Ice. Tip-ups. ACTION!
Targeting Walleye on Tip-ups
Walleye are one of the most sought after gamefish here in the Midwest, both through the ice and open water. That said, there are TONS of ways to catch them, but by far one of the most popular is targeting them with tip-ups. In this guide, we are going to look at how to get set up for some walleye on tip-ups!
First and foremost, a good quality tip-up is in order. With hundreds of models on the market, it can be somewhat overwhelming trying to figure out which on to get. When looking for a good tip-up for walleye, it is important to find one that is sturdy, that spins smoothly even in super cold conditions, and is sensitive enough to be set off with even the lightest bites. An excellent choice is the standard Beaver Dam rail style tip-up. They are simple to use, sturdy, and operate flawlessly even in the most adverse conditions.
As far as line is concerned, the standard dacron braided line is king.
Working towards the business end of the rig
LEADERS. People, you do NOT need steel leaders for walleye. Yes, they do have teeth, but do you use steel leaders when you are open water fishing? (If you answered yes to this question, we need to have a serious chat). Under the ice walleye tend to be somewhat finicky at times, and in a lot of cases less is more. Generally speaking a good choice for a walleye leader is a section of 8 to 10lb fluorocarbon, about 12 to 18 inches long. It is important to remember that with the main line being a higher breaking strength than the leader, that the leader is in essence the “weakest link” in your arsenal. That said, sticking with at least an 8lb fluorocarbon is a good, safe idea. For the best results, use a small ball-bearing swivel (size 8 to 10) to connect the main braided line to the leader using your favorite super strong knot.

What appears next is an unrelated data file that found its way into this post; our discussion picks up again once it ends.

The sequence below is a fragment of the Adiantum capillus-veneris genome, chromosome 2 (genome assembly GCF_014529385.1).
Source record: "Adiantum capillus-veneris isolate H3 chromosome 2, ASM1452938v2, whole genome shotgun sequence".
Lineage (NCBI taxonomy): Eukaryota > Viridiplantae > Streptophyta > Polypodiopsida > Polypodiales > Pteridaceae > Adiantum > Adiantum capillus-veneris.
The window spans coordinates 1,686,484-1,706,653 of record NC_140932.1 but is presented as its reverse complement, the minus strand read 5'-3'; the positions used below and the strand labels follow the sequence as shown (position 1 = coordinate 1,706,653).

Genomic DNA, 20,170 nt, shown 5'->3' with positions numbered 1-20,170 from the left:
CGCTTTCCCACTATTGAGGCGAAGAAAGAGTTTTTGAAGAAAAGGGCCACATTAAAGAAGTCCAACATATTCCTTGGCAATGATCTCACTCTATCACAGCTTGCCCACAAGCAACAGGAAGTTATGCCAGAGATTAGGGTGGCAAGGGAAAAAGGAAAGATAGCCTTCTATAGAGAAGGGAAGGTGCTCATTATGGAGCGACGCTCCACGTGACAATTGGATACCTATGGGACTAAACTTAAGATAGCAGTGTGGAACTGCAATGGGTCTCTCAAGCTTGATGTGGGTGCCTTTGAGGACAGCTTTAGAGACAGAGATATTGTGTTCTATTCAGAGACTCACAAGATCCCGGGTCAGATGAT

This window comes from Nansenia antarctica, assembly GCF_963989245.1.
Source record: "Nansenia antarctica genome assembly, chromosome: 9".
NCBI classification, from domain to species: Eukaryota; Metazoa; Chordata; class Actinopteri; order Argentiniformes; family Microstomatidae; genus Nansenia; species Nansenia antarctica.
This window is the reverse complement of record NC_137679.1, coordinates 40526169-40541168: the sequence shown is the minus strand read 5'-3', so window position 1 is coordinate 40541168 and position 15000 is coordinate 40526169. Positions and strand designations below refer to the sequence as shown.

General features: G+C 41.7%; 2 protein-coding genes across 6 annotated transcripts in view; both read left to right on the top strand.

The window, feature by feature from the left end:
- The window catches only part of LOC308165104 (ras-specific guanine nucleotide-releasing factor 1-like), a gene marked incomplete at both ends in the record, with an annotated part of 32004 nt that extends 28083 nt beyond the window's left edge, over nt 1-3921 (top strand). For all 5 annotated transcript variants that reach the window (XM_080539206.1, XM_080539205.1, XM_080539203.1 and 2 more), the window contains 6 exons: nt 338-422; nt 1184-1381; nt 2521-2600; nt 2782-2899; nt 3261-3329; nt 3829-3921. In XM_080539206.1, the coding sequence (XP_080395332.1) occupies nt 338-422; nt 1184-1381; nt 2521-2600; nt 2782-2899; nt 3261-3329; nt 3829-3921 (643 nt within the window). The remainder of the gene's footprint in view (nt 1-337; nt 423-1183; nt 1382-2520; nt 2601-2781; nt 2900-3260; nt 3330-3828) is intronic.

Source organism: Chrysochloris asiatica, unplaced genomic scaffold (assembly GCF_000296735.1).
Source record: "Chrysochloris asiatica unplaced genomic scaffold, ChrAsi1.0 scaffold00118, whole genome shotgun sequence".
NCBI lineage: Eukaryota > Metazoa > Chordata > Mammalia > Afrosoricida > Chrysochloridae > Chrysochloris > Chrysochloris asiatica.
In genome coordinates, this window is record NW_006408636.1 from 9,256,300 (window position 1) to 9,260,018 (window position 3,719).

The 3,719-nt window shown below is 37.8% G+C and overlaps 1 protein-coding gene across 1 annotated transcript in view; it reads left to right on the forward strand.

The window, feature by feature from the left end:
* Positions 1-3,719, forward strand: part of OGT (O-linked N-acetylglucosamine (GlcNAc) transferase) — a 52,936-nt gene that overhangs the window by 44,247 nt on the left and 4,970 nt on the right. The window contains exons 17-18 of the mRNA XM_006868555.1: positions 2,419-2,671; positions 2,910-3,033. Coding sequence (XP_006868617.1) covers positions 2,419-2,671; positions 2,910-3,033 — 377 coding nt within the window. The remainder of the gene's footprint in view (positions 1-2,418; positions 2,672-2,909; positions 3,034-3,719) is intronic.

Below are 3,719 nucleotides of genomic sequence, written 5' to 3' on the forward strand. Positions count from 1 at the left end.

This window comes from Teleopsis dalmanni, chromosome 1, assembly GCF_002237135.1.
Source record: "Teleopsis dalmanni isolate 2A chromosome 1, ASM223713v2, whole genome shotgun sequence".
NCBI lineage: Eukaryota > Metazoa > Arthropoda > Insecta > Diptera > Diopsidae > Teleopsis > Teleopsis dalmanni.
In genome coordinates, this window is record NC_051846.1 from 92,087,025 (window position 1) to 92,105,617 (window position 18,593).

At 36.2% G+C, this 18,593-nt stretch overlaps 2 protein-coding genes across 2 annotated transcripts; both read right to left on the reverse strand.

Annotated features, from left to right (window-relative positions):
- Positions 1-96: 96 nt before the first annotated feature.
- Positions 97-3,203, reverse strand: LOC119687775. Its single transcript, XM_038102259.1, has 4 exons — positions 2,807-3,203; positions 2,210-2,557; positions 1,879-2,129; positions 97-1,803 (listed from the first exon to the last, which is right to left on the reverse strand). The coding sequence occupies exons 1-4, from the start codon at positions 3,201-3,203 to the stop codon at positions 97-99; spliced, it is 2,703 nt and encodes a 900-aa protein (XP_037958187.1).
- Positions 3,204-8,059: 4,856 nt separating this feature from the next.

Once you have your line and leader situation figured out, then it’s time to figure out what to do at the business end of things. There is generally two schools of thought on the subject: treble and single hooks. Each has their time and place, and each has pros and cons. Treble hooks are a time-tested favorite as they provide 3 points by which you can hook a fish, even if the fish doesn’t take the bait all the way. The biggest drawback to using them is the fact that they are somewhat bulky, especially when used on smaller baits like fathead minnows. A size 8 to 10 wide-gap treble such as the Lazer Sharp L934 treble makes for an excellent tip-up hook as they are sticky sharp, and having a wide gap help to make hook sets easier.
Single hooks on the other hand provide only 1 point by which to hook fish, but have a smaller profile making them easier to conceal and harder for the fish to detect. Generally when the bite is more finicky, a single hook can be a good choice. It is important to remember that not all hooks are created equal, and when using single hooks on tip-ups, sharpness counts. The Lazer Trokar TK400 octopus hooks are crazy sharp and in size 2 to 4 make perfect tip-up hooks for walleye.
For something completely different try using small jigging spoons like the Northland Buckshot Spoon instead of a single or treble hook. They can provide a larger profile, color, sound, and just enough weight to keep your minnow from tangling up the line from swimming around too freely.
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